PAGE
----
LYNDON B.JOHNSON PRESIDENCY (22. NOVEMBER 1963 – 20. JANUARY 1969).JOHN KENNEDY'S VICE PRESIDENT LYNDON JOHNSON TAKES THE OATH OF OFFICE BOARDS AIR FORCE ONE AFTER PRESIDENT KENNEDY ASSASSINATION ON NOVEMBER 22,1963.
The first inauguration of Lyndon B. Johnson as the 36th President of the United States was held on Friday, November 22, 1963., when Kennedy was assassinated in Dallas, Lyndon Baines Johnson became the 36th President.He says,"Let us continue..."
In March 16, 1961 file photo, President John F. Kennedy sits in his favorite rocking chair in his office during a meeting with Secretary of Defense Robert McNamara and Vice President Lyndon Baines Johnson.
Lyndon Baines Johnson was born on August 27, 1908, in central Texas, not far from Johnson City, which his family had helped settle. Growing up, he felt the sting of rural poverty, working his way through Southwest Texas State Teachers College (now known as Texas State University), and learning compassion for the poverty and discrimination of others when he taught students of Mexican descent in Cotulla, Texas.In 1937 he campaigned successfully for the House of Representatives on a New Deal platform, effectively aided by his wife, the former Claudia "Lady Bird" Taylor, whom he had married after a whirlwind courtship in 1934.During World War II, Lyndon Johnson served briefly in the Navy as a lieutenant commander, receiving a Silver Star in the South Pacific. After six terms in the House, he was elected to the Senate in 1948. In 1953, he became the youngest Minority Leader in Senate history, and the following year, when the Democrats won control, Majority Leader. With rare legislative skill he obtained passage of a number of measures during the Eisenhower Administration. He became, by many accounts, the most powerful Majority Leader of the twentieth century.In the 1960 campaign, Johnson, as John F. Kennedy's running mate, was elected Vice President.
The second inauguration of Lyndon B. Johnson as President of the United States was held on Wednesday, January 20, 1965.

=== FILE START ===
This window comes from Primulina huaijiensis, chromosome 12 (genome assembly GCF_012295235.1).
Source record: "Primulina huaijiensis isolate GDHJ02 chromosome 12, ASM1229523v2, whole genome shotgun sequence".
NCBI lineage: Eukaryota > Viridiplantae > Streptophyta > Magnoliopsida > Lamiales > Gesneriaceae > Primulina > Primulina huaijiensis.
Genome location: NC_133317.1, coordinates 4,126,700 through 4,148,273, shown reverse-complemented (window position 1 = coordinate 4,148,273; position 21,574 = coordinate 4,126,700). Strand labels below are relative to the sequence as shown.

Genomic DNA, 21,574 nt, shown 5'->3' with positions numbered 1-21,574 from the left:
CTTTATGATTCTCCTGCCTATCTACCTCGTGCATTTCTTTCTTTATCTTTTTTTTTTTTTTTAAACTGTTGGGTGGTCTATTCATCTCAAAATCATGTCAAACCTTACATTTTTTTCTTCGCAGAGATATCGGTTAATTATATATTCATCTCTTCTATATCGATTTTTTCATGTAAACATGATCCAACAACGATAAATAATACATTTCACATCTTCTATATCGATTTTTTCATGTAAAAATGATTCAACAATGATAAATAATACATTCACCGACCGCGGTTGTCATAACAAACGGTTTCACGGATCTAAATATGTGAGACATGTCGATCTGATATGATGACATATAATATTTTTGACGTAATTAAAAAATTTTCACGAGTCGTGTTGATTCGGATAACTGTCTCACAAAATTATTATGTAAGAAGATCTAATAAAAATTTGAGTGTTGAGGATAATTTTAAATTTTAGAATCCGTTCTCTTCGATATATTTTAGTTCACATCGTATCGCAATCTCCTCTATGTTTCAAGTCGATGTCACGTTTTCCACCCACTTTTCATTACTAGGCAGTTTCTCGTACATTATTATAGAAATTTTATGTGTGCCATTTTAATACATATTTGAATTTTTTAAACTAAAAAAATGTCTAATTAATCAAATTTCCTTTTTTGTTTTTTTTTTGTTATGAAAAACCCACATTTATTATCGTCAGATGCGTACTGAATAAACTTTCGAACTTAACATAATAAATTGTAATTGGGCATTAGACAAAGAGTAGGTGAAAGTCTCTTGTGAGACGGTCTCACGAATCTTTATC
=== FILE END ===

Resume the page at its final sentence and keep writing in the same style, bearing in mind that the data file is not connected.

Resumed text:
The inauguration marked the commencement of the second (only full) term of Lyndon B. Johnson as President and the only term of Hubert Humphrey as Vice President. Chief Justice Earl Warren administered the Oath of office. Lady Bird Johnson founded the tradition of First Ladies participating in the ceremony by holding the President's Bible.
President Lyndon B. Johnson once said, "If you can convince the lowest white man he's better than the best colored man, he won't notice you're picking his pocket. Hell, give him somebody to look down on, and he'll empty his pockets for you.President Lyndon Baines Johnson, who grew up in the South and understood the politics of racism from the inside, saw it in part as a ploy to divide and conquer.
President Lyndon Johnson meets in the White House Cabinet Room with top military and defense advisers.
Although the Great Society, the War on Poverty, and civil rights legislation all would have a measurable and appreciable benefit for the poor and for minorities, it is ironic that during the Johnson years civil disturbances seemed to be the main legacy of domestic affairs. Johnson appointed the Kerner Commission to inquire into the causes of this unrest, and the commission reported back that America had rapidly divided into two societies, "separate and unequal." It blamed inequality and racism for the riots that had swept American cities. Johnson rejected the findings of the commission and thought that they were too radical. By 1968, with his attention focused on foreign affairs, the President's efforts to fashion a Great Society had come to an end.Johnson faced further troubles when summer riots broke out in most major cities after 1965, and crime rates soared, as his opponents raised demands for "law and order" policies. While he began his presidency with widespread approval, support for Johnson declined as the public became upset with both the war and the growing violence at home. In 1968, the Democratic Party factionalized as antiwar elements denounced Johnson; he ended his bid for renomination after a disappointing finish in the New Hampshire primary. Nixon was elected to succeed him, as the New Deal coalition that had dominated presidential politics for 36 years collapsed. After he left office in January 1969, Johnson returned to his Texas ranch, where he died of a heart attack at age 64 on January 22, 1973.Johnson is ranked favorably by many historians because of his domestic policies and the passage of many major laws that affected civil rights, gun control, wilderness preservation, and Social Security. He also drew substantial criticism for his handling of the Vietnam War.
President Lyndon Johnson shakes hands with Dr. King after the signing of the 1964 Civil Rights Act.